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Flashcards in Dr. Brignal said on test Deck (31):

Pregnant Women

Pregnant women have high risk in influenza infection, up to 20% mortality from severe infection.


Influenza Diagnosis

-In absence of a local outbreak, clinical sx positive predictive value ~0.
-WITH virus in community, 1 resp sx + fever >100.2F => over 80% sensitivity and specificity
-can confirm with rapid flu test, but likely unnecessary


-most common cause of chronic cough in adults?

*Post nasal drip (PND)

Sinusitis and post nasal drip -- Frequent sinus infections can cause post-nasal drip, (sometimes called “a tickle in the back of the throat”), and drainage can trigger chronic cough.


-most common cause in children



Chronic Cough DDx (most common)

90% of non-smokers with a cough will either be PND, Asthma, or GERD

smoking 90% of cases=>Chronic Bronchitis


smoking causes 90% of cases

Chronic Bronchitis


Biopsies of Solitary Pulmonary Nodule (2)

a) Bronchoscopy
-less invasive, but often inconclusive especially with smaller lesions

b) Transthoracic needle aspiration
-more likely to get a definitive dx, but still frequently misses
-rate of pneumothorax is 25%


Pulmonary Embolus->Indications of Shunting?

*Decreased VQ ratio (ventilation/perfusion) indicates shunting

-COPD, asthma, atelectasis, respiratory distress


Arterial Blood Gases:
Metabolic vs Respiratory Acidosis/Alkalosis:

Is there alkalosis or acidosis-PH?

Is there alkalosis or acidosis? pH < 7.35 = acidosis, pH > 7.45 = alkalosis


Respiratory - the pH and PaCO2 change in which direction?

Respiratory - the pH and PaCO2 change in opposite directions
**Respiratory acidosis - pH is low, PaCO2 is high
**Respiratory alkalosis - pH is high, PaCO2 is low


Metabolic - the pH and HCO3- change in the which direction?

Metabolic - the pH and HCO3- change in the same direction
**Metabolic acidosis - pH is low, HCO3- is low
**Metabolic alkalosis - pH is high, HCO3- is high


Respiratory Compromise occurs at what Hg PaO2?

Respiratory Compromise occurs at <60mmHg PaO2


Restrictive lung diseases?

Restrictive lung diseases are a category of extrapulmonary, pleural, or parenchymal respiratory dz's that restrict lung expansion equal:

1. Decreased lung volume,
2. Increased work of breathing,
3. Inadequate ventilation and/or oxygenation.

*Pulmonary function test demonstrates a decrease in the forced vital capacity.


*Definitions of Intrinsic Restrictive vs Extrinsic Restrictive Dzs

*Causes of each

Restrictive lung dz's mb d/t specific causes which can be intrinsic to the parenchyma of the lung, or extrinsic to it.

-Rheumatoid Arthritis
-Radiation fibrosis
-Hypersensitivity pneumonitis
-Acute respiratory distress syndrome (ARDS)

Nonmuscular diseases of the upper thorax such as:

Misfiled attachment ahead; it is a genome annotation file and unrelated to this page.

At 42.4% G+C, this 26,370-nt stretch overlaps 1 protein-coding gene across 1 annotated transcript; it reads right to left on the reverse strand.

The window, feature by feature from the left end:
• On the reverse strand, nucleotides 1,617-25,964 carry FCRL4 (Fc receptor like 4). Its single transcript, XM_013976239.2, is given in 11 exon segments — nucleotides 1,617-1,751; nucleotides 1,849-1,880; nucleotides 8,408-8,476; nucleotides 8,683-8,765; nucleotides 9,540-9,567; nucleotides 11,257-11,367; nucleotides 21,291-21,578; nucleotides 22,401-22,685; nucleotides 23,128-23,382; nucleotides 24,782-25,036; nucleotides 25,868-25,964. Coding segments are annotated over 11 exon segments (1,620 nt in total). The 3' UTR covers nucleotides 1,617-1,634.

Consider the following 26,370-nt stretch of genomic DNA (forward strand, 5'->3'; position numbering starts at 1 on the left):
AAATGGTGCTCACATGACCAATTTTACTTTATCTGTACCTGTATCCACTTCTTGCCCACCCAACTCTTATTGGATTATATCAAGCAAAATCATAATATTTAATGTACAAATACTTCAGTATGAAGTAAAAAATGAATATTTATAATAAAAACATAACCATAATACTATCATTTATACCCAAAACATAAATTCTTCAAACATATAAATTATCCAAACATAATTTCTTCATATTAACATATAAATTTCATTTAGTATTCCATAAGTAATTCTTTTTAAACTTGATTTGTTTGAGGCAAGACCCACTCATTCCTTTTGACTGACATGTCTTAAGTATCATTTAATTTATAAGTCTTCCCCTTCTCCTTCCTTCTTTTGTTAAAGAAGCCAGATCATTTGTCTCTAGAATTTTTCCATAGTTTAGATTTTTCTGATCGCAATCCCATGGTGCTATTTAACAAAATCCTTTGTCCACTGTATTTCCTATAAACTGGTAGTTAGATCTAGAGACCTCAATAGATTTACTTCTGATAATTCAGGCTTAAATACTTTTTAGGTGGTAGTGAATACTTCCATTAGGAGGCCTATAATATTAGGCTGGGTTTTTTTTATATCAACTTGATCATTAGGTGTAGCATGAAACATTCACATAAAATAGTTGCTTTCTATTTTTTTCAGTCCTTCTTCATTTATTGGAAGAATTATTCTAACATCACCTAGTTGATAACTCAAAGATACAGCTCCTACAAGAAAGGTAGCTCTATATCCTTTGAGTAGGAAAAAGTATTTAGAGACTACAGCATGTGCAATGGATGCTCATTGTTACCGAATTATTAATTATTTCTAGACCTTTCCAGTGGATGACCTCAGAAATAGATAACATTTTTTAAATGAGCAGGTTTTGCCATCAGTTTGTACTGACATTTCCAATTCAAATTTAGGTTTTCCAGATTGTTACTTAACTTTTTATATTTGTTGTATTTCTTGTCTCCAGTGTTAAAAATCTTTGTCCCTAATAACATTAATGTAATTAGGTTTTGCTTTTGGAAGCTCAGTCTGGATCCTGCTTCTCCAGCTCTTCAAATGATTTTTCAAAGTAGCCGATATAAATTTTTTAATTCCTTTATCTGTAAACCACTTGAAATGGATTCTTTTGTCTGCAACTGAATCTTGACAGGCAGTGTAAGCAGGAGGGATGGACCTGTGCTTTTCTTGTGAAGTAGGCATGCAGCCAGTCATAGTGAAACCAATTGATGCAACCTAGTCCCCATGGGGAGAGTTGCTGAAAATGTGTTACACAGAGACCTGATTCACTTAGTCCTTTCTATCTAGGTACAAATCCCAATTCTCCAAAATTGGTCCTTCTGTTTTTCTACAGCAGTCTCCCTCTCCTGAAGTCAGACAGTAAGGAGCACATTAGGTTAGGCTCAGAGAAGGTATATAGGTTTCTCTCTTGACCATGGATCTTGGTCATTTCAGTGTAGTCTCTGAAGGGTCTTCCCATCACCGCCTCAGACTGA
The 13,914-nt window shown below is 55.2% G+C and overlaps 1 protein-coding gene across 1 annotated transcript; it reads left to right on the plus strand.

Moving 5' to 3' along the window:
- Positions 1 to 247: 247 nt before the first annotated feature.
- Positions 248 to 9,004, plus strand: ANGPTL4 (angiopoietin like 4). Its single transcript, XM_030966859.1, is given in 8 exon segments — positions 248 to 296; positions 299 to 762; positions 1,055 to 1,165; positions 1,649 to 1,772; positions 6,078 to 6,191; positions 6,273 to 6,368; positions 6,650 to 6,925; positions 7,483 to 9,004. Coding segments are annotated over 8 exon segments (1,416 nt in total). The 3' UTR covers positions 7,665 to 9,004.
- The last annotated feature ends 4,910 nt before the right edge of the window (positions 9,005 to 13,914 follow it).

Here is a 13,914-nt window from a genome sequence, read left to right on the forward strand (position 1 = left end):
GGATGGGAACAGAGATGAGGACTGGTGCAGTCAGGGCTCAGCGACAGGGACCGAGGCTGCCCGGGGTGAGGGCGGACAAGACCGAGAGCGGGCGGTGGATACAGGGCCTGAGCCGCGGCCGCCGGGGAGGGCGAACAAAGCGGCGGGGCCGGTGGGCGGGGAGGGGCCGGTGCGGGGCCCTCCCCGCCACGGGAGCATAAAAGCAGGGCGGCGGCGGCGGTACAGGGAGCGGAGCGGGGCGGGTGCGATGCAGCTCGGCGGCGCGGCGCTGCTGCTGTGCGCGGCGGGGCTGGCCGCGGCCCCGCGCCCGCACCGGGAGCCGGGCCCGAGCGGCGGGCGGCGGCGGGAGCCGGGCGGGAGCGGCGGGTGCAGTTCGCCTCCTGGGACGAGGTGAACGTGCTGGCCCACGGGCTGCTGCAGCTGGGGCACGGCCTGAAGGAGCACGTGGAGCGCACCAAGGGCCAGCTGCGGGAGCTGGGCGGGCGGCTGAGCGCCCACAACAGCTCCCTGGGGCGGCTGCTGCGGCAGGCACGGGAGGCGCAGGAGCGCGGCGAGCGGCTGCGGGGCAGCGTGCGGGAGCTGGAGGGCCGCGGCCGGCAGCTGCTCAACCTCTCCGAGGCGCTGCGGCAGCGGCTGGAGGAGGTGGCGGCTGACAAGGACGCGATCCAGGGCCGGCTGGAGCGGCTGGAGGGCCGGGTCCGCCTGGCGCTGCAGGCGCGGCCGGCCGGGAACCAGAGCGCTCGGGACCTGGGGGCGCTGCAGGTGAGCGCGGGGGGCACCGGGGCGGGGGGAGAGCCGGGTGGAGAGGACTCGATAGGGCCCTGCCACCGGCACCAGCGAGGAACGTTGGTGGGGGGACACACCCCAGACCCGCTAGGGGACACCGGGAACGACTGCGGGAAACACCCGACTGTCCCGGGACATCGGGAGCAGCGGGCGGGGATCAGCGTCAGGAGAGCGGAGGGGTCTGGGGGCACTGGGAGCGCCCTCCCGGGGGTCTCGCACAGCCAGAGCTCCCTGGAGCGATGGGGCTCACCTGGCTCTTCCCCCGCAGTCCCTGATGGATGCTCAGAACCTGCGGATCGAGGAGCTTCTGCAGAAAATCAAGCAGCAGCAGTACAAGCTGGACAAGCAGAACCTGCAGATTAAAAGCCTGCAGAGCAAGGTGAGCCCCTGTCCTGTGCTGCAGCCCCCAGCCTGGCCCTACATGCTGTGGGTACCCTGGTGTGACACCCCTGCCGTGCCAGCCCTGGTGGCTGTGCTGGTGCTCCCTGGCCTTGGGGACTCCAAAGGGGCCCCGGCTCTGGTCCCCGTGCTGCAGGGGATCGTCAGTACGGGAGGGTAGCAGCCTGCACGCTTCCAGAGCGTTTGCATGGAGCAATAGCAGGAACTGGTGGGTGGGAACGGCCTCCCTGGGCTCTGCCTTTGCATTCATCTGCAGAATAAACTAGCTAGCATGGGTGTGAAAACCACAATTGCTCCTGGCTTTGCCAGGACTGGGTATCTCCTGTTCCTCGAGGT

-pectus carinatum
-pectus excavatum

Diseases restricting lower thoracic/abdominal volume: -Obesity,
-Diaphragmatic hernia
-Presence of ascites
-Pleural thickening



-Warn patients to notify you if there is a change of >5 lbs in a week


NAC in removing mucus side effect?

-gas and bloating


Supplements for Exercise Induced Asthma (EIA)

-Vitamin C, Beta-carotene, Lycopene, Caffeine


Spirometry obstructive vs restrictive lung disease

The FEV1 is decreased in obstructive lung diseases and normal or minimally decreased in restrictive lung diseases.

In obstructive lung disease, the FEV1 is reduced due to an obstruction of air escaping from the lungs. Thus, the FEV1/FVC ratio will be reduced. ...

In restrictive lung disease, the FEV1 and FVC are equally reduced due to fibrosis or other lung pathology (not obstructive pathology).


Lung Infections Pharmacology:

Pneumonia: beta-lactam (like amoxicillin 500 TID or 875 BID)
-----> Empiric therapy: should always treat bacterial pneumonia aggressively w/ antimicrobials
Treat early, treat most likely pathogens (Strep/HiB/Staph), consider atypical agents

Community acq. Pneumonia (CAP) empiric therapy:
***Healthy outpatient  macrolide or doxycycline
***Outpatient at risk (like COPD)  fluoroquinolone or beta lactam + macrolide


Lung Infections Pharmacology:

Tx: antipseudomonal beta lactam + cipro/levofloxacin


Lung Infections Pharmacology:

Tx: linezolid or Vancomycin


Positive findings for pneumonia on PE

*Rales in lateral decubitus position is most predictive sign


Pulmonary Imaging:
CXR views

PA: standard
LAT: see lesions behind heart & mediastinal structures
AP: only for those bedridden or in hospital
LD: to evaluate pleural effusion, pneumothorax, cavity lesions
EE: to see focal air trapping


CXR Density?

*Air= black
*Fat & soft tissue= gray
*Bone & metal= white


Wells PE scoring:

Clinical signs--->3
Alt. Dx Unlikely-->3
Hrt rate >100-->1.5
Immobilization prev. 4 days--->1.5
Prev. DVT/PE--->1.5
Malignancy (tx last 6 mo)--->1
PE less likely = less than 4 pts
PE likely = More than 4 pts


Should pneumonia pt be admitted to hospital?
Predictive factors:

Predictive factors for hospitalization over 50, co-morbidity, abnormality in labs/visits.


Should pneumonia pt be admitted to hospital?
PSI calculator

PSI calculator (<70 0 tx outpatient, >130 ICU dt 28% mortality)


Should pneumonia pt be admitted to hospital?

CURB65: 1pt ea - confusion, BUN>7 mmol/L, RR>30, BP<90/60, 65+; 2 pts: maybe inpat, 3+ def inpat.


Acute vs. chronic cough

Less than 3 weeks = Acute
More than 3 Weeks = Chronic


Action plan Asthma
Green, yellow, red

Green zone: breathing good, no early warning signs, PEF >80%, can play & seep  take recommended daily medication

Yellow zone: feel tired, chin or throat itches, cough, wheeze, tight chest, play interrupted, wake at night, PEF 50-80%

Red zone: very SOB, can’t do usual activities, medications not helping, PEF 50%


Pleural effusion:
Normal vs Pathologic sign of effusion

Normal fluid amount is 10mL.

Pathologic sign of effusion is 100 mL.
**Check for fluid in lateral decubitus position***